Indeed, nine of the 11 students who had been admitted on the quota scheme from Nakaseke district in 2006 were discontinued after it was established that this was not their home district.
If the student is admitted and the problem is not discovered during the course of his studies, Ssentongo says universities also have the right to revoke any award, whether degree or diploma, at any point after the student has graduated.
“Providing false information also attracts prosecution in the courts of law whenever discovered,” he adds.
Makerere university officials react
When contacted over the allegations the Makerere University
academic registrar, Alfred Namoah, declined to comment.
However, an offi cial in his offi ce who did not want to be named confi rmed that they had received appeals from some applicants.
“We shall review the appeals and if an applicant is found to be below the cut-off points, they cannot be taken. But if someone is above the cut-off points and also passed the pre-entry test, that means that they were erroneously left out, and they will be re-considered,” he stated.
He explained that degree holders who applied for the course were included on the list of the diploma scheme because they are categorised under the same quota, which constitutes 10% of the total undergraduate admissions.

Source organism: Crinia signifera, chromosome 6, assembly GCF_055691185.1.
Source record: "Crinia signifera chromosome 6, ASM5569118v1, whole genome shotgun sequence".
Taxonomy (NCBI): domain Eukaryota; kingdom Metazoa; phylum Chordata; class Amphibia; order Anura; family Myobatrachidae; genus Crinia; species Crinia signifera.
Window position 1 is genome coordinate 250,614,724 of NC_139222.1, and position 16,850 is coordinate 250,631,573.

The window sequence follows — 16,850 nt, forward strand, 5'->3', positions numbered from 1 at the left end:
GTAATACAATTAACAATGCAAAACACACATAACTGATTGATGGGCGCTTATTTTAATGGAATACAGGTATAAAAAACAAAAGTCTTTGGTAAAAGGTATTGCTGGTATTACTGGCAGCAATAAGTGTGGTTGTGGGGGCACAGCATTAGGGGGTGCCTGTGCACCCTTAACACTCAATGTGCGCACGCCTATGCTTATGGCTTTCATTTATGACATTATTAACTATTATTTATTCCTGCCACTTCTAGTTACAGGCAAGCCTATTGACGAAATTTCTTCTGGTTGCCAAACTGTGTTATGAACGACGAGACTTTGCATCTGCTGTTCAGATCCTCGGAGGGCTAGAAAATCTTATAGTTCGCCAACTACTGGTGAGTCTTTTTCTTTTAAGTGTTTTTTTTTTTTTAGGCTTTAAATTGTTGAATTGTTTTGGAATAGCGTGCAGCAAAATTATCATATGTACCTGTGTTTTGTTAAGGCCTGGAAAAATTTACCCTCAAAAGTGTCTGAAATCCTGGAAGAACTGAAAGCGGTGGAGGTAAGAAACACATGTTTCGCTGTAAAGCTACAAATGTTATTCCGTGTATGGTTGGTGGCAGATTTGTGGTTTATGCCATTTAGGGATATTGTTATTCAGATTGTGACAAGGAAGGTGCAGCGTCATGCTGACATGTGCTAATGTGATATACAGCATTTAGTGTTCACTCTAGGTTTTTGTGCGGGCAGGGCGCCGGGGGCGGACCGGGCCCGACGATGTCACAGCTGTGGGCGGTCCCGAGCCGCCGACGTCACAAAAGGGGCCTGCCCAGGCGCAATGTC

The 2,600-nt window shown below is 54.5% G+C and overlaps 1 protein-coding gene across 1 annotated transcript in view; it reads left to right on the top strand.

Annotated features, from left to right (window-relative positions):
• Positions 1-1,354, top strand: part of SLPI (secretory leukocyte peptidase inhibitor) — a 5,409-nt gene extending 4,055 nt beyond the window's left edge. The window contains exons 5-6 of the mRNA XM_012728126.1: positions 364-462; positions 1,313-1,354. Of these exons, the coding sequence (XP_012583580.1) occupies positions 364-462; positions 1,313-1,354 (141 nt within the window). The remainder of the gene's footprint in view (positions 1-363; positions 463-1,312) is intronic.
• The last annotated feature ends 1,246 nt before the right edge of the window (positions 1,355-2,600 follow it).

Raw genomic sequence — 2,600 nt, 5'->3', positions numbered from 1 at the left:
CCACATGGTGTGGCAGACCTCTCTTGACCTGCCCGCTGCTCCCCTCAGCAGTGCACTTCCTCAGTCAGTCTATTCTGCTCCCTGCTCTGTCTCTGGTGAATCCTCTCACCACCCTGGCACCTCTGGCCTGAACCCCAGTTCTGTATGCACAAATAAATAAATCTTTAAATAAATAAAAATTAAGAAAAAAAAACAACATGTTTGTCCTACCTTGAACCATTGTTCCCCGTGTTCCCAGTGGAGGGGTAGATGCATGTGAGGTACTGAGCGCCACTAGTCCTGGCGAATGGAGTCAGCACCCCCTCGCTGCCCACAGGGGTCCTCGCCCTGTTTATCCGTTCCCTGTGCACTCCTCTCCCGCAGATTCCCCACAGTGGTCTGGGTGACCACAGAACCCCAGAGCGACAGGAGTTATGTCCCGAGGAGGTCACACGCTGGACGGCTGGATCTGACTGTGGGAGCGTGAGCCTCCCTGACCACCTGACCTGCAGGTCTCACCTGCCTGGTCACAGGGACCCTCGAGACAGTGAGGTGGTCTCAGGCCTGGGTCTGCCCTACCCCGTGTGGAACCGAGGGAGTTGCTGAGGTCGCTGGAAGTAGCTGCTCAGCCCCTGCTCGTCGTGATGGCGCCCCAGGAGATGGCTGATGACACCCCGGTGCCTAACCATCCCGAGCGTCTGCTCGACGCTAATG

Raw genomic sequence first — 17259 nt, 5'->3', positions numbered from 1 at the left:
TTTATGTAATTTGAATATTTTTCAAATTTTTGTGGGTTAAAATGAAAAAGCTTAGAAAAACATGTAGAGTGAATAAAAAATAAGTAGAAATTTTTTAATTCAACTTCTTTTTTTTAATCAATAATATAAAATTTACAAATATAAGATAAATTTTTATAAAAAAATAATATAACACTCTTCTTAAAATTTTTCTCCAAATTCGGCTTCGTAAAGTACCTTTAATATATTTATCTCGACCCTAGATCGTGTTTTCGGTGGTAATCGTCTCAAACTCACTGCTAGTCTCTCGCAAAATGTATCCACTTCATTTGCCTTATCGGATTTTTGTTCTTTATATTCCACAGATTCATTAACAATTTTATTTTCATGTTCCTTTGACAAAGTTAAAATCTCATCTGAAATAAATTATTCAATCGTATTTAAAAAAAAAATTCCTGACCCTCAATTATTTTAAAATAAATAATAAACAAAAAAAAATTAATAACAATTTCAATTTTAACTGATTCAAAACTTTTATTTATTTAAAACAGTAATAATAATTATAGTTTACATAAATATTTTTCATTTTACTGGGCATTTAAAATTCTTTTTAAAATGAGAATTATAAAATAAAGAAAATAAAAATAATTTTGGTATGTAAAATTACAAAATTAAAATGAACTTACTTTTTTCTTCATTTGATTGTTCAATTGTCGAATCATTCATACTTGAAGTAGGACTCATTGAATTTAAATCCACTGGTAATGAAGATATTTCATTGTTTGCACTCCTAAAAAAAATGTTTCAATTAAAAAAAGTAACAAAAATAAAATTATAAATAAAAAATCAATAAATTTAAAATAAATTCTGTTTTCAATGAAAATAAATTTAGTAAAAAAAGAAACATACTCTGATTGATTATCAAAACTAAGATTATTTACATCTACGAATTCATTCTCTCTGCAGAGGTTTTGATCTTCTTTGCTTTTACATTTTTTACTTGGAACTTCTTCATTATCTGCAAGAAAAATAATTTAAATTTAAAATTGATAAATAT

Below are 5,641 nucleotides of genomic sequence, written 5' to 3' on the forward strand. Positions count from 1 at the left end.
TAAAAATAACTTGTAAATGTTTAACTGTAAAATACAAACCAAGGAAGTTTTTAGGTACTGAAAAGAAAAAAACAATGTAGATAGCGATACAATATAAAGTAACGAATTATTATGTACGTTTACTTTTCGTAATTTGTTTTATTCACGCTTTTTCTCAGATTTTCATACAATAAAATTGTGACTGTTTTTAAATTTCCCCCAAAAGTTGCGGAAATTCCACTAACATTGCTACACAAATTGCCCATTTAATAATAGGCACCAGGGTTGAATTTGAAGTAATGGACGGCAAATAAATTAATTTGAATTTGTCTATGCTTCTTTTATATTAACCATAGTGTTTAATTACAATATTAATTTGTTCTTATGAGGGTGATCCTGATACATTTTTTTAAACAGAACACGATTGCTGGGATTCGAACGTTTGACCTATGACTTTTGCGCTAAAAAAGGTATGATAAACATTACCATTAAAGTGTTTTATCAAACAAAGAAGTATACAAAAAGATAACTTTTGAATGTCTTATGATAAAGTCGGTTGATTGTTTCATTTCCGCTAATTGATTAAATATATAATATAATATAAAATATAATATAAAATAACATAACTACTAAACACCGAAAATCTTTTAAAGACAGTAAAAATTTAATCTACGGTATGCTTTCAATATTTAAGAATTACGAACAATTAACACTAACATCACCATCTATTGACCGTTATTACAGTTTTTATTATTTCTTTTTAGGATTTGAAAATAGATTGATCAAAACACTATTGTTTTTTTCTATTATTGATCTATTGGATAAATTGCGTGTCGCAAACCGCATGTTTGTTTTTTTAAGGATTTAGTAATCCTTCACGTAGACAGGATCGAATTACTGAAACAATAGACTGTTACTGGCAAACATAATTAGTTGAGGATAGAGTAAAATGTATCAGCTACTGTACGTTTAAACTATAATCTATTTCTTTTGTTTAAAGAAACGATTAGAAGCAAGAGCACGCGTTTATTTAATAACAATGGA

“The quota also includes mature age applicants,” the source in Makerere’s academic registrar explained.
Prof. Ddumba Ssentamu, the university’s vice-chancellor said he had not yet received the complaints but he could not rule out the problem.
“We entertain such complaints. If they are there, let them come to my office and we help them,” he said.
How can we avoid fraud in government universities?
The challenge is normally with the entry of data, which is done by human beings.
He said it would be better and of much help if the system is automated such that data is automatically assembled using the agreed upon parameters by UNEB after the marking of the examinations.
“The issue has to do with people who manually participate in documentation of data yet this comes with a number of temptations like bribery,” he says.
Prof. Nyeko Pen-Mogi Gulu University vice-chancellor
The quota system has been abused to the extent that some students present letters seconding them purportedly from State House.
Students come with letters bearing State House letterheads.
If they are not forging them, then some workers in State House who have access to them are the ones issuing them.
Everybody seems to have access to power.
To solve this, schools upcountry should be improved so that the district quota system is scrapped.
Prof. Eric Edroma Former vice-chancellor, University of East Africa
A mechanism should be worked out whereby the academic documents of the admitted students are verified to ascertain their authenticity.
Besides, the system should go beyond academic documents, to also critically analyse the economic background of the student being admitted.
It has been found that the system predominantly favours students from well-off families, contrary to the intended beneficiaries (those from humble families).
Additional reporting by Francis Kagolo, Job Bwire and Shamim Saad